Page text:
Without Rainer Werner Fassbinder’s characteristic sense of detachment, the director’s Sirkian melodrama I Only Want You to Love Me wouldn’t be nearly as engrossing as it is. Produce for a television audience in 1976, Fassbinder’s dispassionate portrayal of a marriage supported by the Herculean efforts of nebbish husband Peter (Vitus Zeplichal) maintains a steely air of detachment that makes determining where the director’s sympathies lie harder the longer the film goes on.
There’s no dogmatic context within the film that Fassbinder’s audience can use to inherently understand Peter and his wife Erika’s (Elke Aberle) need to get more money and more possessions as being either strictly good or bad. This is the biggest sign of the times in I Only Want You to Love Me, a telling aesthetic choice that says so much about the amoral capitalist society Fassbinder imagines his characters live in. “Money gets more money,” a bartender says at one point, a truism that speaks to the firm-handed, matter-of-fact tone of Fassbinder’s film. Good or bad, monetary transactions decide everything, making the success of Peter’s marriage largely dependent on his ability to generate more moolah.
When Peter marries Erika, there doesn’t appear to be any passion between the two. Before they tie the knot, they bond over the fact that Peter provides for his parents, generously building them a house using his self-taught skills as a bricklayer. Erika admires that selflessness, and in a scene after he shows off his handiwork, the two are wed. Their marriage ceremony doesn’t matter, it just happened sometime between that scene and the one where we see Erika in her wedding gown and Peter in a tuxedo.
If anything, the latter scene is pointed to a fault, eschewing sentimentality completely by reducing the importance of the couple’s life-changing decision to a scene where Peter, after their wedding, has to work up the courage to ask his father for money. He assures Erika that he won’t have to ask but rather that they can expect a little money as a wedding present. Sure enough, Peter’s father gives him some money and then dances a perfunctory dance with Erika. That scene makes the knotty implications of that transaction largely implied: Does the fact that Peter anticipates his father’s gift make him just as guilty of being lovelessly absorbed with money as he thinks his family to be? Are they even as ungenerous as he thinks they are?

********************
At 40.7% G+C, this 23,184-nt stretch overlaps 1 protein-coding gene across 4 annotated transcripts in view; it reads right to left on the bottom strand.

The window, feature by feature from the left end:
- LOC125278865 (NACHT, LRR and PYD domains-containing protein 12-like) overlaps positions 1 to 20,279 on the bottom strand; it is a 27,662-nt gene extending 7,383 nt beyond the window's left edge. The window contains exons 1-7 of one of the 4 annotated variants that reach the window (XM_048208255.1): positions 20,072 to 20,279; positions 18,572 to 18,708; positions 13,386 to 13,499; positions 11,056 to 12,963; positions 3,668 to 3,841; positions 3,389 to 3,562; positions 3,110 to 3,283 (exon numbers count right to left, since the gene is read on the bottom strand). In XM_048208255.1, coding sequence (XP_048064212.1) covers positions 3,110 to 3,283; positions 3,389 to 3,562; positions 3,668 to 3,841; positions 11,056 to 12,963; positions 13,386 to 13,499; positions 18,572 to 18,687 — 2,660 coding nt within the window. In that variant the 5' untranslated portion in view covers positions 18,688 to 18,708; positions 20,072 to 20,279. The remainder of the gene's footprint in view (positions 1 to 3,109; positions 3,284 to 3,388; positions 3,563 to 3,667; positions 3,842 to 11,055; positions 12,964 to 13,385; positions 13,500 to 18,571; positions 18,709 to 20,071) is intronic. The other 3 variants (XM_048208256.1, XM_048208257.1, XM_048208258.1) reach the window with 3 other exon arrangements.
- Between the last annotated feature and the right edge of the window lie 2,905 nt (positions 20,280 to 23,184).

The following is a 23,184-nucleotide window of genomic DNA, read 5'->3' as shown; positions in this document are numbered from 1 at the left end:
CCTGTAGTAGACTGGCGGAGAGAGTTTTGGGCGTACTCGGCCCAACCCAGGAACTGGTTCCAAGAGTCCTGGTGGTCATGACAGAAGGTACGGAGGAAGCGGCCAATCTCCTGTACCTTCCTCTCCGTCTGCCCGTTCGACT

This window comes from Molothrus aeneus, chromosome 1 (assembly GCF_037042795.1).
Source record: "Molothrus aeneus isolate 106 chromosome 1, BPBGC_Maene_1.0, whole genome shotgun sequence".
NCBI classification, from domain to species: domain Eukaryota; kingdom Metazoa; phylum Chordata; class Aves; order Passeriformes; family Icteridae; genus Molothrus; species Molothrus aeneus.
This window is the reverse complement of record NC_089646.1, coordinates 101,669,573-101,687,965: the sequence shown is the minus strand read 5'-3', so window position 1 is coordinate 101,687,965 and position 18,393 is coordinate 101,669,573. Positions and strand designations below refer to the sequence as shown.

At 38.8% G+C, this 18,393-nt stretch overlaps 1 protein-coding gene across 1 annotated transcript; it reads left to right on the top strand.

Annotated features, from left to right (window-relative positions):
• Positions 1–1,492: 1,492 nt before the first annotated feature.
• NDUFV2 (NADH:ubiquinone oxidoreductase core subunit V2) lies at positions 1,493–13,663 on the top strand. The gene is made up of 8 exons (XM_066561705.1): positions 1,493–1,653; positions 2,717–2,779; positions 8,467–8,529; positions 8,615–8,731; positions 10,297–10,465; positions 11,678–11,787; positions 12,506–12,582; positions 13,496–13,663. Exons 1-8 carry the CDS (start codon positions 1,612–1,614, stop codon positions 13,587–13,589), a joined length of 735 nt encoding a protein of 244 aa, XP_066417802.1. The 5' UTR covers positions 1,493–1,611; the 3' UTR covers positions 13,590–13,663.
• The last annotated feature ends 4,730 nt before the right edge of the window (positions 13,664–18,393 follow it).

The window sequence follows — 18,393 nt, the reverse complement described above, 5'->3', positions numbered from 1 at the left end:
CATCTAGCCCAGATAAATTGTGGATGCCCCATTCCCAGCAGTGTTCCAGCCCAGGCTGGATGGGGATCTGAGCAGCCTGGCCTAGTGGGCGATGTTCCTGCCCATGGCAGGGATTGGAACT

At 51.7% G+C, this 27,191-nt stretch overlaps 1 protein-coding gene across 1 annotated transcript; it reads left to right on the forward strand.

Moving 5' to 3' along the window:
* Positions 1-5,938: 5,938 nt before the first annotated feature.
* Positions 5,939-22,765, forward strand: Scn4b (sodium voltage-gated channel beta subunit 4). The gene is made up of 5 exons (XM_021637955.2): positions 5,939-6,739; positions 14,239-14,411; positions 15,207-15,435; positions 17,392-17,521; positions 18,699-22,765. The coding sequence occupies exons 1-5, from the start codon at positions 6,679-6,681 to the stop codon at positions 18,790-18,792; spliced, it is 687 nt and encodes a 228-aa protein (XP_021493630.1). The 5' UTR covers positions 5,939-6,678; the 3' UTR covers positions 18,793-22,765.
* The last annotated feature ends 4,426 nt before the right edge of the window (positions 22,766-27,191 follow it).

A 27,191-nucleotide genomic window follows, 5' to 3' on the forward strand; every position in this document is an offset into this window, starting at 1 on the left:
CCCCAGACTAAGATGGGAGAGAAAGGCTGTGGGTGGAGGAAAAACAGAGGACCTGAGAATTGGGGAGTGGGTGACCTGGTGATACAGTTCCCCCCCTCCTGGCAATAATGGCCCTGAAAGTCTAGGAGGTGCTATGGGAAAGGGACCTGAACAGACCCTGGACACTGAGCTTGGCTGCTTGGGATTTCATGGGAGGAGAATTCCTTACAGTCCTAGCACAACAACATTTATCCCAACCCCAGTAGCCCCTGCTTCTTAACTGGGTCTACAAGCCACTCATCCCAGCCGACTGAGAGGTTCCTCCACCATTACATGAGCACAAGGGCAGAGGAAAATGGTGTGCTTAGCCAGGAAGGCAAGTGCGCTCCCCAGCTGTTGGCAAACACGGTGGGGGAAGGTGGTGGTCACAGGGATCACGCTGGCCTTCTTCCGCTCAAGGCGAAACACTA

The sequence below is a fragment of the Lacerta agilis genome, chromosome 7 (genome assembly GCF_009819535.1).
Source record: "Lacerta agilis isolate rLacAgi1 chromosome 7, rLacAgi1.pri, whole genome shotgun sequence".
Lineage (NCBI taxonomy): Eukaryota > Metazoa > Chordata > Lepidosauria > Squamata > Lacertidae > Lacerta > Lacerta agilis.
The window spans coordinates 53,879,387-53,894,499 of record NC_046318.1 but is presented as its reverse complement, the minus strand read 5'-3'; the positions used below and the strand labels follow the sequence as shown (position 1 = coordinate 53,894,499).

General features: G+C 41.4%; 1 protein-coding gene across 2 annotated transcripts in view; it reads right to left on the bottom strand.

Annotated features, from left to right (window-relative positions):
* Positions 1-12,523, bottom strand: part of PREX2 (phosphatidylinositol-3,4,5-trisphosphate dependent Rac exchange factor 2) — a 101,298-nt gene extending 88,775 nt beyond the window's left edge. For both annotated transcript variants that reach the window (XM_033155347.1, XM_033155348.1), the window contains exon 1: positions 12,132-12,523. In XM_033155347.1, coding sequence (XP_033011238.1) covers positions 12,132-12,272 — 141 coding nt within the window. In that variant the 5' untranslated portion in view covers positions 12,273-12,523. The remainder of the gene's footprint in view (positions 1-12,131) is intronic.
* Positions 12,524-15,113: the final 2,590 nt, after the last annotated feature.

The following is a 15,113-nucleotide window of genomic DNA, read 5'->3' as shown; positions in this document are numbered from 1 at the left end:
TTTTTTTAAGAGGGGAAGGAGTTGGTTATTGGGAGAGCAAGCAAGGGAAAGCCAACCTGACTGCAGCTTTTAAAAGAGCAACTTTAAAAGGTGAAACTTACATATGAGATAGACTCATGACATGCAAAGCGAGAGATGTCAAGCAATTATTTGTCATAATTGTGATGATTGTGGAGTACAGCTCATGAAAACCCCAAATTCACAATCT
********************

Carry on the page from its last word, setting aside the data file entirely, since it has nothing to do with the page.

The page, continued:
The latter question is especially intriguing as the film’s narrative seems to either be a series of Peter’s recollections or a story unfolded by a sympathetic but distant omniscient narrator. Cold intertitles infrequently fill in the gaps between scenes, relating at one point that Peter’s family loved him for two weeks after he built them their new home and then they promptly forgot about him. That hardly seems fair but is it supposed to be taken as gospel truth or with a grain of salt considering that the film ends with a negligible scene of Peter talking to a reporter about the events leading up to a meaningless act of violence.
Fassbinder’s direct style creates vagueries in I Only Want You to Love Me that become all the more unsettling the longer you consider them. While it seems like Peter is totally selfless, accruing more and more debt because of his simple-minded need to please his wife with sewing machines and furniture, the fact remains that he’s always keeping his eye out for money. The scene where he stares at Erika’s grandmother as she removes a 100 kroner note from a cigar box is especially treacherous. While Fassbinder does not shame Peter by having him do anything more than stare, the fact is that his stare seems to grow hungrier the more you think about it in light of later events. Fassbinder knows exactly what he needs to show and how he needs to show it to get the maximum effect out of any given scene, creating an expressive portrait from specific images that only initially appear to be literal-minded representations of the domesticated, money-minded youth of the ’70s.
I Only Want You to Love Me will play on February 18, 19, 22, and March 3 as part of this year’s Film Comment Selects series. To purchase tickets, click here.